Raytheon Career Opportunities: http://www.raytheon.com/campus:

Configuration Management

Contracts

Environmental, General

Facilities

Healthcare Services

Human Resources

Industrial & Labor Relations

Intelligence Analyst

Legal

Physics

Public Relations

Publications & Graphic Arts

Safety

Transport

**Environmental Health & Environmental, General**

34 different positions for interns and grads popped up just waiting for students to apply to them! There are even openings in some of our Leadership Development Programs (LDPs). More positions will become available as the year progresses.

Heck, you may even get to work on the new Raytheon Star-monic TV!

This year as every year Drs. Albert and Ozaydin are organizing the OU Putnam Problem Solving Group. It will meet on

Mondays at 5 pm in PHSC 1025 from now until the Putnam Exam.

The Putnam Exam is a famous exam which is held on the first Saturday in December around the country (and, indeed!, around the world). You can win great prizes (like a scholarship to Harvard!). And we’ll bet that if you get the top score on the Putnam Exam, the OU Math Department will give you full scholarship to OU!

It was founded in 1927 by Elizabeth Lowell Putnam in honor of her husband William Lowell Putnam.

We should mention that the exam has 12 questions, each graded out of 10 points, for a total of 120 points. **If you score any points at all, it puts you in the top half of the exam takers!** So probably you shouldn’t depend on your Putnam prize money for next year’s tuition :-).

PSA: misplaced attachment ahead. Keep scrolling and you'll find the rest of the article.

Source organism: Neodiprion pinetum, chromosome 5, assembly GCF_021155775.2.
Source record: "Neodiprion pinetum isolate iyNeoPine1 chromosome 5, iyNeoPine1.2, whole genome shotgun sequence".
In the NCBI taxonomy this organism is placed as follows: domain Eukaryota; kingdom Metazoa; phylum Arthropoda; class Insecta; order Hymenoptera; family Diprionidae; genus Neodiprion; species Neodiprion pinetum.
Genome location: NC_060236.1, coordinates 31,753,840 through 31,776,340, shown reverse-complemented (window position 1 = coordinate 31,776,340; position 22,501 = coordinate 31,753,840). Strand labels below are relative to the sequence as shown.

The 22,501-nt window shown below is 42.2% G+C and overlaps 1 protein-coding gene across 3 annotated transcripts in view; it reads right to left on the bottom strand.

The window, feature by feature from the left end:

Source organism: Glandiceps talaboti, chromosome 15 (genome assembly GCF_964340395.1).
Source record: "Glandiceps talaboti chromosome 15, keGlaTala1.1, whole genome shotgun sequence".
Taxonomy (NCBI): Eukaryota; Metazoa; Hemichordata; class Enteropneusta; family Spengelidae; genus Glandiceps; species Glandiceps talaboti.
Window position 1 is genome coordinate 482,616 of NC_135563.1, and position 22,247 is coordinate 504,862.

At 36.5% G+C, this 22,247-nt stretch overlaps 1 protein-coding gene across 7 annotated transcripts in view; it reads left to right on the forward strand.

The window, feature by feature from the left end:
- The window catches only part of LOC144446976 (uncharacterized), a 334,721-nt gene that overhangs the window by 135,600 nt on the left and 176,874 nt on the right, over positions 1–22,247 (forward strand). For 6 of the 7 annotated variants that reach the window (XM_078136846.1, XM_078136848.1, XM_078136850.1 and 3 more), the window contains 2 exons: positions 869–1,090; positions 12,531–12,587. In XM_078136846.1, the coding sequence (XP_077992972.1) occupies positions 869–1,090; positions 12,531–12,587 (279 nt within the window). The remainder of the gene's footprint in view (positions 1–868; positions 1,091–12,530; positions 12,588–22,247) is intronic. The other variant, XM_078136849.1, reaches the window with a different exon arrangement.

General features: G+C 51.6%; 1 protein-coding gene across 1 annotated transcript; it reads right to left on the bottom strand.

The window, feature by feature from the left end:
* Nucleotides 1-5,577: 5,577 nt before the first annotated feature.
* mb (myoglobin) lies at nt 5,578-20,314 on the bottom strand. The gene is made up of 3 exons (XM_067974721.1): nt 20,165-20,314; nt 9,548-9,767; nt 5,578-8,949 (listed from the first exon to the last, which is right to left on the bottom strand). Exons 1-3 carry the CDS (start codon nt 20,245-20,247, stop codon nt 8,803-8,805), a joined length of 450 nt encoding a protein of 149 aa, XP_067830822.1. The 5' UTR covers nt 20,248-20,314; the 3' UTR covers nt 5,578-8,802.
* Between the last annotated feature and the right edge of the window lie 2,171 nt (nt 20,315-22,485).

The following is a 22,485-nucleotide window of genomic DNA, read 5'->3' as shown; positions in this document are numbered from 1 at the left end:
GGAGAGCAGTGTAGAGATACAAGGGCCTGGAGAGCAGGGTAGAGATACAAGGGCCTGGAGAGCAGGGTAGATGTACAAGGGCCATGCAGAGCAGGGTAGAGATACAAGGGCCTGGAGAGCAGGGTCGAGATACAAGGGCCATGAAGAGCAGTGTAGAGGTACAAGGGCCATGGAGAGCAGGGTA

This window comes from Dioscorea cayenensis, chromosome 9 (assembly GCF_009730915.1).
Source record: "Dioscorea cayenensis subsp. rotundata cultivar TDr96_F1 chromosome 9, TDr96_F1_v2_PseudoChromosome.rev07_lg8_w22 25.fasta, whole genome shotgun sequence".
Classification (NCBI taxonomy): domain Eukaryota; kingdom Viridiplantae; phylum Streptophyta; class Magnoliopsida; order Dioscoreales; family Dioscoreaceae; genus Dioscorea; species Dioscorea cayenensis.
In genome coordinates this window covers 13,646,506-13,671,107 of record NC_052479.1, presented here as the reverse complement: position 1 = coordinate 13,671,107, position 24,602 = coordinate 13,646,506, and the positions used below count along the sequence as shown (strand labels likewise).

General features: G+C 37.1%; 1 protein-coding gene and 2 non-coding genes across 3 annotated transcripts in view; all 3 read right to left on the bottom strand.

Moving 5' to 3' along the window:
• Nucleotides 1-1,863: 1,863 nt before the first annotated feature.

Whether or not you want to take the exam itself, stop by the OU Putnam Problem solving group to have fun and work on interesting problems like this one:

Players 1, 2, 3, …,

nare seated around a table and each has a single penny. Player 1 passes a penny to Player 2, who then passes two pennies to Player 3. Player 3 then passes one penny to Player 4, who passes two pennies to Player 5, and so on, players alternately passing one penny or two to the next player who still has some pennies. A player who runs out of pennies drops out of the game and leaves the table. Find an infinite set of numbersnfor which some player ends up with allnpennies.— From the Putnam Exam webpage

Game On!

This

Wednesday, October 16th at 5 pm in PHSC 1105

there is a Math Club meeting all about grad school in math related subjects.

Get all your questions answered: How to decide where to go, what to study, etc.? How do you find an advisor and choose a thesis topic? What kind of jobs can you get after grad school? Is it true they pay you to go to grad school in math?!?

At the Math Club meeting will be Dr Thompson, OU Biostatistics & Epidemiology, and Dr Schmidt, OU Mathematics. They will talk about admissions to their graduate programs, the course of studies, and job opportunities upon graduation. Graduate student representatives will be present to answer questions.

Plus, of course, **Free Pizza!**

The Nabob of the PotM has challenged us for October! Click on the it below for the big version. Usual rules apply.